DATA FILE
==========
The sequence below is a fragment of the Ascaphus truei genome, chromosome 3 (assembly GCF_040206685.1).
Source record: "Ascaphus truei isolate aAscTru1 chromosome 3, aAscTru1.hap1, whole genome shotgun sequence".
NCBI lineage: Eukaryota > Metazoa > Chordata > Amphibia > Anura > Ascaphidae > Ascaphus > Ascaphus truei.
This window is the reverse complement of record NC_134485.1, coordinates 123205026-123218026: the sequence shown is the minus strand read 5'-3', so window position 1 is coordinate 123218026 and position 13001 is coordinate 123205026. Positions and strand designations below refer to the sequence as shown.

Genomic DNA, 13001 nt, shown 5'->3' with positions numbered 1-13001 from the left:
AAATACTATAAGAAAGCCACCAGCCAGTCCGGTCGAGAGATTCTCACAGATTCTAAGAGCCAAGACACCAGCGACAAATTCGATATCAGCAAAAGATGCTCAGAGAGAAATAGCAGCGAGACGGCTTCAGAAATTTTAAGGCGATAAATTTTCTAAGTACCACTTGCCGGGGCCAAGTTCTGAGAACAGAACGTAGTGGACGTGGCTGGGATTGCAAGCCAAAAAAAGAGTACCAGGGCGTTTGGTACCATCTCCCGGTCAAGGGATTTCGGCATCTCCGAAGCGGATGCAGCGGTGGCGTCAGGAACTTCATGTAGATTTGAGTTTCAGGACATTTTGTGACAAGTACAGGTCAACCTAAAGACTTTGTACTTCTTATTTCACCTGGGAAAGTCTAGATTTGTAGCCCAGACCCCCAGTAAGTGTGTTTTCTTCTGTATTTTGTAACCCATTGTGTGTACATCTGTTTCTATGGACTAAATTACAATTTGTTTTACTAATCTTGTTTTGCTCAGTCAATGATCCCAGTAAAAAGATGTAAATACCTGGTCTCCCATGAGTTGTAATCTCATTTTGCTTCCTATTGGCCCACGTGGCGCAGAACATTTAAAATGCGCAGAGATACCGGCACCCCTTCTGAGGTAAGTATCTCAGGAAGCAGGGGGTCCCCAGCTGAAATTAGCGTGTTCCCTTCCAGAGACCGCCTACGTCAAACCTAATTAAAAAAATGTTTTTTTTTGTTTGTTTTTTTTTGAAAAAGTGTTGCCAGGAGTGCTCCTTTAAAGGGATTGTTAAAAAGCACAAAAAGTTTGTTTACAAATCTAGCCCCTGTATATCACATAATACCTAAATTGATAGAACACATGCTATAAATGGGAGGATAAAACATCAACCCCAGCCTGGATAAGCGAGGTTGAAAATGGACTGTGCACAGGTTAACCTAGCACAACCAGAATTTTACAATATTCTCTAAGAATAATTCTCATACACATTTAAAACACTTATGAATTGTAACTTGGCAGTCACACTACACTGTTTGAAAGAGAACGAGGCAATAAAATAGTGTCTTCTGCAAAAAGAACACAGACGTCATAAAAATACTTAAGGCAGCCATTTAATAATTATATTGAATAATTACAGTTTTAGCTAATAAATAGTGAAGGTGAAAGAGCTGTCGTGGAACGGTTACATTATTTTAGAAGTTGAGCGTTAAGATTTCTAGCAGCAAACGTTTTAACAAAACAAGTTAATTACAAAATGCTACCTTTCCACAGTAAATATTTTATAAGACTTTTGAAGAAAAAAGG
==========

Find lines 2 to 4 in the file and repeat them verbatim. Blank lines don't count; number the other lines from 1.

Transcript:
Source record: "Ascaphus truei isolate aAscTru1 chromosome 3, aAscTru1.hap1, whole genome shotgun sequence".
NCBI lineage: Eukaryota > Metazoa > Chordata > Amphibia > Anura > Ascaphidae > Ascaphus > Ascaphus truei.
This window is the reverse complement of record NC_134485.1, coordinates 123205026-123218026: the sequence shown is the minus strand read 5'-3', so window position 1 is coordinate 123218026 and position 13001 is coordinate 123205026. Positions and strand designations below refer to the sequence as shown.